12. Josh

    Oct 13, 2015 at 6:59 am

    ‘To paraphrase the great reverend Martin Luther King, Jr \”Hate begets hate; violence begets violence; toughness begets a greater toughness. We must meet the forces of hate with the power of love… Our aim must never be to defeat or humiliate, but to win friendship and understanding. 

    This is the way peace will be achieved Choni. As I have said I have no doubt in G-d. I have however a very uneasy alliance with his fan club. I find too often religion gets used to promote personal agendas. 

  13. Baruch

    Oct 22, 2015 at 8:40 pm

    ‘Josh, Geoff and others that support or worse, demand, a two state solution. I have a number of comments.
    \n 1) You need to learn more. Before you can push for a two state solution you have to answer the following questions
    \na) if it never worked before why would it work now.
    \nb) if it went so badly with Gaza what will prevent Judea and Samaria from being any different – the stakes are much high with the proximity to the center of the country.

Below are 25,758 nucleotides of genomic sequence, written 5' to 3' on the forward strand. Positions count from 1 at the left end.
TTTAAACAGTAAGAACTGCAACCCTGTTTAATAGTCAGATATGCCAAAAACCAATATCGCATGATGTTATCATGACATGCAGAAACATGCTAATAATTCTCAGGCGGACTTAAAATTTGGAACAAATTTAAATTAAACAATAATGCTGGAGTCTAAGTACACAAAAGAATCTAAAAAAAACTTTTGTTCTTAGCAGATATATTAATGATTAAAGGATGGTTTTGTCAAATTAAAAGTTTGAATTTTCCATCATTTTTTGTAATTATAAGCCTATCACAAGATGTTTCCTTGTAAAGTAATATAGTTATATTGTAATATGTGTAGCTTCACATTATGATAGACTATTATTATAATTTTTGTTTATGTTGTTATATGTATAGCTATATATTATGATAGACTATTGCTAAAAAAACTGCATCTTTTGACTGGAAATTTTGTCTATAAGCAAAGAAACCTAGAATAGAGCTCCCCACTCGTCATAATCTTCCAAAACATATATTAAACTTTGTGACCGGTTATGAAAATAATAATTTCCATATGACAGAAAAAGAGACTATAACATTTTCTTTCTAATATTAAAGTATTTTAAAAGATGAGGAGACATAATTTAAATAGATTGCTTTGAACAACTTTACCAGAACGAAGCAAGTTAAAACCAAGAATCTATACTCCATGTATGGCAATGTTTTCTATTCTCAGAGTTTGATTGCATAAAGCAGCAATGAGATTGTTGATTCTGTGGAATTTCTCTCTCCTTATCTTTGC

\nc) if the Palestians have rejected the two state solution (on at least two occassions explicit offers but many many more declerations of principle) then how do you force them to?
    \nd) As Choni alluded to – how do you prevent Judea and Samaria from becomming a conduit for millions of ISIS fighters
    \n2) You need to learn more about the demographic data. I would urge you both to step out of your echo chamber and read the other side. Caroline Glick’s book has a thorough and comprehensive debunking of the demographic bomb myth. But in case your echo chambers are a little too cozy, I’ll goive you the spoiler: If Israel were to Annex Judea and Samaria and give every single Arab there Israeli citizenship Jews would still retain a 66% majority in the whole of Israel. And with current fertility and immigration rates, we would return to 80% within 20 years.
    \nLastly, and I say this knowing millions of Jews in the diaspora love Israel and only mean for the best, and I am sure you fall into this category.
    \nHowever. I believe that when commenting on Israe lyou need to have the understanding that risks you advocate Israel take do not affect you. If you were one pushing for the disengagement from Gaza from the comfort of your Cape Town living room, you might have had good intentions then but you weren’t running to your bomb shelter a couple times a day last summer suffering the consequences of your good intentions. Even if you believe strongly in the two state solution it is beyond niave,